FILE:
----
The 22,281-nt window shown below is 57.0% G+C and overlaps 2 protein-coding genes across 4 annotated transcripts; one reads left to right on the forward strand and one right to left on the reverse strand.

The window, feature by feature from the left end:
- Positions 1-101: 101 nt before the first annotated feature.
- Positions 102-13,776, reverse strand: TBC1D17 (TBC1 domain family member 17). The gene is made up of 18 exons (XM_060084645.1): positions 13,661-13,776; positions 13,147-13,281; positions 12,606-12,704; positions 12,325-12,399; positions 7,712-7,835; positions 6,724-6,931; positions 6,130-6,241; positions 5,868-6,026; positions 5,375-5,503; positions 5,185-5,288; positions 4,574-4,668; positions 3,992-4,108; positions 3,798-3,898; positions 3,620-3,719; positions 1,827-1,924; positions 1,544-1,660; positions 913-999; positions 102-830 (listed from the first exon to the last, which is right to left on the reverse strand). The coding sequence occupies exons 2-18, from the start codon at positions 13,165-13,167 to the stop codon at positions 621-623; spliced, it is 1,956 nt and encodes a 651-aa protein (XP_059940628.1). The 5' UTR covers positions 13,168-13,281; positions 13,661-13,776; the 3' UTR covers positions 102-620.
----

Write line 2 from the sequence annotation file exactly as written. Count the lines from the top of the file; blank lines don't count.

The window, feature by feature from the left end: